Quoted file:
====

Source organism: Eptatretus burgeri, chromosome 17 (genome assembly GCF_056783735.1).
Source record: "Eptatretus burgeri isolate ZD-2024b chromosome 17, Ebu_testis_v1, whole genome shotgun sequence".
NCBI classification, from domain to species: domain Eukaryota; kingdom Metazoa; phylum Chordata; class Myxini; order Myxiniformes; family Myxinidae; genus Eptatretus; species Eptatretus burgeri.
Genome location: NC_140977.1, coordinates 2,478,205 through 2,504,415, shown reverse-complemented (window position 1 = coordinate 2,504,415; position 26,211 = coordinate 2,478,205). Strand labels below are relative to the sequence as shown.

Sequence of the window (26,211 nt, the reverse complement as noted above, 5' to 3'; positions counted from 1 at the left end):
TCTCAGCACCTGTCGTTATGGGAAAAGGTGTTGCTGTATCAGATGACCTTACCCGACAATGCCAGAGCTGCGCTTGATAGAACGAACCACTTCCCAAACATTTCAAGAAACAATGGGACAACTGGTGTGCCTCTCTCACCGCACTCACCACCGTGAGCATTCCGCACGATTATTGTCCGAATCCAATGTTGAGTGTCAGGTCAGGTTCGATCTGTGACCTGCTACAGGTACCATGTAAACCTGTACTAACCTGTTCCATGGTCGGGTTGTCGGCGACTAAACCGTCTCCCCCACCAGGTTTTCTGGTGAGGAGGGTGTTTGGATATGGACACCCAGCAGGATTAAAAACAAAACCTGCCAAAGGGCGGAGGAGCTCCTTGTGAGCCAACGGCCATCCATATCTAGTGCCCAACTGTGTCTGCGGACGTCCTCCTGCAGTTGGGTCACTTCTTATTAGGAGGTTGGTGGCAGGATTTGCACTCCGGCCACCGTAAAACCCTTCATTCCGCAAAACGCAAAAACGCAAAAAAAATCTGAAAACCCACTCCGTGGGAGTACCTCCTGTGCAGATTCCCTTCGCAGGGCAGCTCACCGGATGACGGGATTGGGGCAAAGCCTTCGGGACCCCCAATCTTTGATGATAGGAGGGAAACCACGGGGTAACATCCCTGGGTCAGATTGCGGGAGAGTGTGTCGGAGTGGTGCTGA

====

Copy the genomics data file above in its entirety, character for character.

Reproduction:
Source organism: Eptatretus burgeri, chromosome 17 (genome assembly GCF_056783735.1).
Source record: "Eptatretus burgeri isolate ZD-2024b chromosome 17, Ebu_testis_v1, whole genome shotgun sequence".
NCBI classification, from domain to species: domain Eukaryota; kingdom Metazoa; phylum Chordata; class Myxini; order Myxiniformes; family Myxinidae; genus Eptatretus; species Eptatretus burgeri.
Genome location: NC_140977.1, coordinates 2,478,205 through 2,504,415, shown reverse-complemented (window position 1 = coordinate 2,504,415; position 26,211 = coordinate 2,478,205). Strand labels below are relative to the sequence as shown.

Sequence of the window (26,211 nt, the reverse complement as noted above, 5' to 3'; positions counted from 1 at the left end):
TCTCAGCACCTGTCGTTATGGGAAAAGGTGTTGCTGTATCAGATGACCTTACCCGACAATGCCAGAGCTGCGCTTGATAGAACGAACCACTTCCCAAACATTTCAAGAAACAATGGGACAACTGGTGTGCCTCTCTCACCGCACTCACCACCGTGAGCATTCCGCACGATTATTGTCCGAATCCAATGTTGAGTGTCAGGTCAGGTTCGATCTGTGACCTGCTACAGGTACCATGTAAACCTGTACTAACCTGTTCCATGGTCGGGTTGTCGGCGACTAAACCGTCTCCCCCACCAGGTTTTCTGGTGAGGAGGGTGTTTGGATATGGACACCCAGCAGGATTAAAAACAAAACCTGCCAAAGGGCGGAGGAGCTCCTTGTGAGCCAACGGCCATCCATATCTAGTGCCCAACTGTGTCTGCGGACGTCCTCCTGCAGTTGGGTCACTTCTTATTAGGAGGTTGGTGGCAGGATTTGCACTCCGGCCACCGTAAAACCCTTCATTCCGCAAAACGCAAAAACGCAAAAAAAATCTGAAAACCCACTCCGTGGGAGTACCTCCTGTGCAGATTCCCTTCGCAGGGCAGCTCACCGGATGACGGGATTGGGGCAAAGCCTTCGGGACCCCCAATCTTTGATGATAGGAGGGAAACCACGGGGTAACATCCCTGGGTCAGATTGCGGGAGAGTGTGTCGGAGTGGTGCTGA